Looks like I was duped too. I thought it better to take "the Shooter" at his word when I contacted Bronstein and offered to help the guy land on his feet, not to mention giving him the benefit of the doubt that he was being mis-represented in some of what he said by Bronstein and Esquire. Thanks for posting this, Brandon.
2 months, 3 weeks ago on Esquire Is Screwed: Duped By Fake UBL “Shooter”
@Txazz It's most likely bullshit. I can't tell you how many times I've found manipulated emails in document dumps posted by hackers. In this case, they don't even provide the original content which is almost unheard of. So the liklihood for these being real is extremely low.
2 months, 4 weeks ago on Accountability Lost: Benghazi
Good article, Brandon. Way to keep the pressure on.
In an interesting bit of timing, I've stumbled across two other articles on women in the military in Russia and China. You'll need to use Google Translate to read these and even then it's hard to understand the Chinese article but just in case anyone is interested, here you go:
"Our military "Kung Fu" girl does not lose to male soldiers" http://mil.huanqiu.com/china/2013-03/3714670.html
"More than 29,000 women soldiers in the Russian military" http://translate.google.com/translate?sl=auto&tl=en&u=http://www.forum-mil.ru/news/2013-03-08-2236
3 months, 1 week ago on An Inconvenient Truth About Women in Combat (Part 2)
What happened, Jack? You saw under 50 comments in most articles and decided to write an article to change that? :-D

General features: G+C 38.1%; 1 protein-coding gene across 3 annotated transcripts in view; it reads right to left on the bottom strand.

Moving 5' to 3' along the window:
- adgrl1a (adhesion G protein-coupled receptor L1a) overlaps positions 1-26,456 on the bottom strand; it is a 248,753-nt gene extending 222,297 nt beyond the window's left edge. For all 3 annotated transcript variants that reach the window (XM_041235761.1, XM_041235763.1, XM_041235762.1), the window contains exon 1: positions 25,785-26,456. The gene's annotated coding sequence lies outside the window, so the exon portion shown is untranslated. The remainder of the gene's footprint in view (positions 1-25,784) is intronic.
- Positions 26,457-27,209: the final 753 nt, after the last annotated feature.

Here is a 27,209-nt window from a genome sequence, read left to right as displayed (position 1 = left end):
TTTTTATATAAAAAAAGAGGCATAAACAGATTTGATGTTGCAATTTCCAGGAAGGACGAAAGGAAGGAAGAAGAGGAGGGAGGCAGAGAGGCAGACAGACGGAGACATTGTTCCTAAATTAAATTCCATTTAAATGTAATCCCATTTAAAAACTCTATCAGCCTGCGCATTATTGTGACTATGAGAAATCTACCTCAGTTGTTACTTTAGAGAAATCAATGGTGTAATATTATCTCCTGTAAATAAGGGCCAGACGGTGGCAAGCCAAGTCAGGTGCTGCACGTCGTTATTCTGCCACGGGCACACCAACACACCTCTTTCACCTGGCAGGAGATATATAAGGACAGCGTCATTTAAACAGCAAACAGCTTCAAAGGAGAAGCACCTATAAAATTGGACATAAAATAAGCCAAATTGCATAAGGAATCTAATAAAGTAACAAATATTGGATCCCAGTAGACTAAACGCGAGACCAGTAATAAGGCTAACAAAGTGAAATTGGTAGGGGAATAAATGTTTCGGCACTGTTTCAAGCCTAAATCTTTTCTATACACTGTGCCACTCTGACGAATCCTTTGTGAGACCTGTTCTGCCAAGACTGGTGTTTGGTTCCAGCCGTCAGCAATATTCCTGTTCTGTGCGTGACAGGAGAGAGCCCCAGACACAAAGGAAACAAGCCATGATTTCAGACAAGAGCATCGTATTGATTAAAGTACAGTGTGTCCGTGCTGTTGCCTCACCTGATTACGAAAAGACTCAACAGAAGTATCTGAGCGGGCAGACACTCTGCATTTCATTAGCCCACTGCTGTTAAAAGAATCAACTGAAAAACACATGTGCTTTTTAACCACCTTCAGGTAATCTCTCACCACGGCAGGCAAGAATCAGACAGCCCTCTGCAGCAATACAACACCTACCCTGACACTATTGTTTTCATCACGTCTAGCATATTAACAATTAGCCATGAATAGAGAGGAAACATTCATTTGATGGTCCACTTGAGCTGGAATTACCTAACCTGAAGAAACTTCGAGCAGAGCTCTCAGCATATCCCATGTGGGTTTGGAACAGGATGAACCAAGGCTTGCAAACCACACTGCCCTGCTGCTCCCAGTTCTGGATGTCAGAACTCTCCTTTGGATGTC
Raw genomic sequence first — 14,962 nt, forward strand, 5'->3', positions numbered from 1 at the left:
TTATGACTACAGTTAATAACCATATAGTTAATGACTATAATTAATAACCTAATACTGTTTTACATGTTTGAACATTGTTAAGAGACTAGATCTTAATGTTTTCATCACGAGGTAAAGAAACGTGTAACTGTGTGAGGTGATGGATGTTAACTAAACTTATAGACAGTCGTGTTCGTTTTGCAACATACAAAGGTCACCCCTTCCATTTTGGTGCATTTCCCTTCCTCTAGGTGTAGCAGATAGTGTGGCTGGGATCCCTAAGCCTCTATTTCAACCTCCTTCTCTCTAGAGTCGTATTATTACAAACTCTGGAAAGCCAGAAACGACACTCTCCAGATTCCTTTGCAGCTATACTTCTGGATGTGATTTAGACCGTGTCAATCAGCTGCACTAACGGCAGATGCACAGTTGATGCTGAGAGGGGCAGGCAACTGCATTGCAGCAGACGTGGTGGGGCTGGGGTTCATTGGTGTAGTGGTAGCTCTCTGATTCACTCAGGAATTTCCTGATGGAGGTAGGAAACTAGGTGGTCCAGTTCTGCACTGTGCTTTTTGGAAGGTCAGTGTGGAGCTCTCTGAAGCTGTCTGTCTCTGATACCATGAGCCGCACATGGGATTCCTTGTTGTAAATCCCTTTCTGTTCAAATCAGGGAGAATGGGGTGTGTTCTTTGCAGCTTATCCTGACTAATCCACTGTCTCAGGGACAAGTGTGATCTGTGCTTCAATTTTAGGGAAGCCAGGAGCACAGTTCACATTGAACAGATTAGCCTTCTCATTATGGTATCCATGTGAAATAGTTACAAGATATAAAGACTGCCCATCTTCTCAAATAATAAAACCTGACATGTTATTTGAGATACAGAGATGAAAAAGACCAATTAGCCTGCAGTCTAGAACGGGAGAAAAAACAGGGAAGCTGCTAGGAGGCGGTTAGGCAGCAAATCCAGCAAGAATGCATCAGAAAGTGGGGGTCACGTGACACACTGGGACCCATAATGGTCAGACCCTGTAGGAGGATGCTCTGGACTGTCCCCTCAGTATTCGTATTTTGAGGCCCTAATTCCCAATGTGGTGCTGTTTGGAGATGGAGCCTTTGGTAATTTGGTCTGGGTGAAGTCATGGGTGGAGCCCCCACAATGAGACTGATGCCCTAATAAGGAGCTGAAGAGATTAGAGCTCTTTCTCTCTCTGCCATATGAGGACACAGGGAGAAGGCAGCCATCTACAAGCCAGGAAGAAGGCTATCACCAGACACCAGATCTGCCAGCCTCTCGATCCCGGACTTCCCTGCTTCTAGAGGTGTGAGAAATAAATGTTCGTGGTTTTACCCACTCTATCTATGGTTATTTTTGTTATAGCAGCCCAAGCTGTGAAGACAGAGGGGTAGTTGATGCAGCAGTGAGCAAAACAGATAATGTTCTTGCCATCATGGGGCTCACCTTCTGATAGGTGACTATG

@Barnes @wannabearmyteen Yes, the power grid is not only exceedingly vulnerable but it's currently impossible to secure it thanks to the inherent insecurity of SCADA systems.
3 months, 2 weeks ago on Cyber Warfare: Is China’s PLA Hacking U.S. Companies?
@ufridman Even Mandiant concedes that it could have been done by a group with dozens up to hundreds of people. I think the "dozens" is more likely but the RF is certainly engaging in widespread cyber espionage as a continuation of the industrial espionage that Putin acknowledged engaging in during his days at KGB. Nevertheless, I'm more than willing to concede China as a possible culprit; even a likely culprit. I just think the government and the press should be more cautious before claiming with 100% certainty than ANY country is responsible when so many other possibilities should also be considered.
Thanks for the comments, everyone. I just posted more information about different threat actors in China. Even if China is behind it, it's important to differentiate between which organization or agency is the culprit. It's not always the Third Directorate of the PLA, and that distinction is rarely made. http://jeffreycarr.blogspot.com/2013/03/who-are-players-in-chinas-targeting-of.html
@Tango9 I'm the one who's tired of your bullshit, T. Take your arbitrary 30 day nonsense and shove it. I'll drop a line in the morning to Jack and Brandon and retract my invitation for SOFREP to sponsor the next event that I'm hosting for SOCOM and the Information Security community. Congratulations on "defusing" the situation. You did a bang up job.
4 months ago on UBL Shooter Should Maintain Some Professional Dignity
@majrod So your answer is you'd rather have the right to own a gun than have the right of free speech because by owning a gun you think that you can make sure that no one can silence you. Do I have that right? If so, then please explain how so many countries who enjoy the right of free speech can exist with severe gun control laws?
@SEAN SPOONTS Free speech. It's a no-brainer. Real power isn't in who holds the gun. It's in the ability to persuade, and to control the flow of money. A gun is just an instrument of power, not power itself.